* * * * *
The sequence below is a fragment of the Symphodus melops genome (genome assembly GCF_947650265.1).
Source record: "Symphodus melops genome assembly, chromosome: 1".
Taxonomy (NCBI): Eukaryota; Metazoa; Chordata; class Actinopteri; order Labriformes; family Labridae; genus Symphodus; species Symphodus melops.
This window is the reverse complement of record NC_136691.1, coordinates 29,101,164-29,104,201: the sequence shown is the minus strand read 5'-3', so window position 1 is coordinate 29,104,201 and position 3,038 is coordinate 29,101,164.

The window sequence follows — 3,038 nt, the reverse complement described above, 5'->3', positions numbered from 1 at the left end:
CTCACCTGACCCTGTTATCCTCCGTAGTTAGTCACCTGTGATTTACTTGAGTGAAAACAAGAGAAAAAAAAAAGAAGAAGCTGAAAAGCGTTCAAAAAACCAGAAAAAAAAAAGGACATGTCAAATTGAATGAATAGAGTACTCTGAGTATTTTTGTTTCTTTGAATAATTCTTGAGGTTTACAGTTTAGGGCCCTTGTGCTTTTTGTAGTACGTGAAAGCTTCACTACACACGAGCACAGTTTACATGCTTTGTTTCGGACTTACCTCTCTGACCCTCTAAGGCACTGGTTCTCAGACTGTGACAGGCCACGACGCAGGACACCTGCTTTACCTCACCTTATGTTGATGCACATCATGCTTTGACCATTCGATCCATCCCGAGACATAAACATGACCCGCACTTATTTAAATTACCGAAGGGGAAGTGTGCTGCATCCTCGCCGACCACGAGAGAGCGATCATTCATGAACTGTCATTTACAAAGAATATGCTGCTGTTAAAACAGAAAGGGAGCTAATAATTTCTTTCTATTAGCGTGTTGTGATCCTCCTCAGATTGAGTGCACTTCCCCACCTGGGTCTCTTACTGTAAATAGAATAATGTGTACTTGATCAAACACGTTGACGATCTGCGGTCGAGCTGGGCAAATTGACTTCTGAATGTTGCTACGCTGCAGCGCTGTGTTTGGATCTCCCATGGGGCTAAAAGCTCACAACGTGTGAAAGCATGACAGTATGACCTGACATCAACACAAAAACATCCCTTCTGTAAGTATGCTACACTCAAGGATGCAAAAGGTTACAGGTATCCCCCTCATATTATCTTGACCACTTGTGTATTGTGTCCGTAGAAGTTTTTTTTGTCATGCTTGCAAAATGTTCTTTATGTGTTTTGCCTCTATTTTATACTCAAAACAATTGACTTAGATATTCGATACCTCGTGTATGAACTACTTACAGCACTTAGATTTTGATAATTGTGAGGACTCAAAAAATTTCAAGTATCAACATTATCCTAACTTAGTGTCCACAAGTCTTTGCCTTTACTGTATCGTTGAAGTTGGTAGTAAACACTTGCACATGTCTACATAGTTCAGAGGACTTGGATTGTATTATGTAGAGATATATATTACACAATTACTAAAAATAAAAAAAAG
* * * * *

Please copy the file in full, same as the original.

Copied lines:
The sequence below is a fragment of the Symphodus melops genome (genome assembly GCF_947650265.1).
Source record: "Symphodus melops genome assembly, chromosome: 1".
Taxonomy (NCBI): Eukaryota; Metazoa; Chordata; class Actinopteri; order Labriformes; family Labridae; genus Symphodus; species Symphodus melops.
This window is the reverse complement of record NC_136691.1, coordinates 29,101,164-29,104,201: the sequence shown is the minus strand read 5'-3', so window position 1 is coordinate 29,104,201 and position 3,038 is coordinate 29,101,164.

The window sequence follows — 3,038 nt, the reverse complement described above, 5'->3', positions numbered from 1 at the left end:
CTCACCTGACCCTGTTATCCTCCGTAGTTAGTCACCTGTGATTTACTTGAGTGAAAACAAGAGAAAAAAAAAAGAAGAAGCTGAAAAGCGTTCAAAAAACCAGAAAAAAAAAAGGACATGTCAAATTGAATGAATAGAGTACTCTGAGTATTTTTGTTTCTTTGAATAATTCTTGAGGTTTACAGTTTAGGGCCCTTGTGCTTTTTGTAGTACGTGAAAGCTTCACTACACACGAGCACAGTTTACATGCTTTGTTTCGGACTTACCTCTCTGACCCTCTAAGGCACTGGTTCTCAGACTGTGACAGGCCACGACGCAGGACACCTGCTTTACCTCACCTTATGTTGATGCACATCATGCTTTGACCATTCGATCCATCCCGAGACATAAACATGACCCGCACTTATTTAAATTACCGAAGGGGAAGTGTGCTGCATCCTCGCCGACCACGAGAGAGCGATCATTCATGAACTGTCATTTACAAAGAATATGCTGCTGTTAAAACAGAAAGGGAGCTAATAATTTCTTTCTATTAGCGTGTTGTGATCCTCCTCAGATTGAGTGCACTTCCCCACCTGGGTCTCTTACTGTAAATAGAATAATGTGTACTTGATCAAACACGTTGACGATCTGCGGTCGAGCTGGGCAAATTGACTTCTGAATGTTGCTACGCTGCAGCGCTGTGTTTGGATCTCCCATGGGGCTAAAAGCTCACAACGTGTGAAAGCATGACAGTATGACCTGACATCAACACAAAAACATCCCTTCTGTAAGTATGCTACACTCAAGGATGCAAAAGGTTACAGGTATCCCCCTCATATTATCTTGACCACTTGTGTATTGTGTCCGTAGAAGTTTTTTTTGTCATGCTTGCAAAATGTTCTTTATGTGTTTTGCCTCTATTTTATACTCAAAACAATTGACTTAGATATTCGATACCTCGTGTATGAACTACTTACAGCACTTAGATTTTGATAATTGTGAGGACTCAAAAAATTTCAAGTATCAACATTATCCTAACTTAGTGTCCACAAGTCTTTGCCTTTACTGTATCGTTGAAGTTGGTAGTAAACACTTGCACATGTCTACATAGTTCAGAGGACTTGGATTGTATTATGTAGAGATATATATTACACAATTACTAAAAATAAAAAAAAG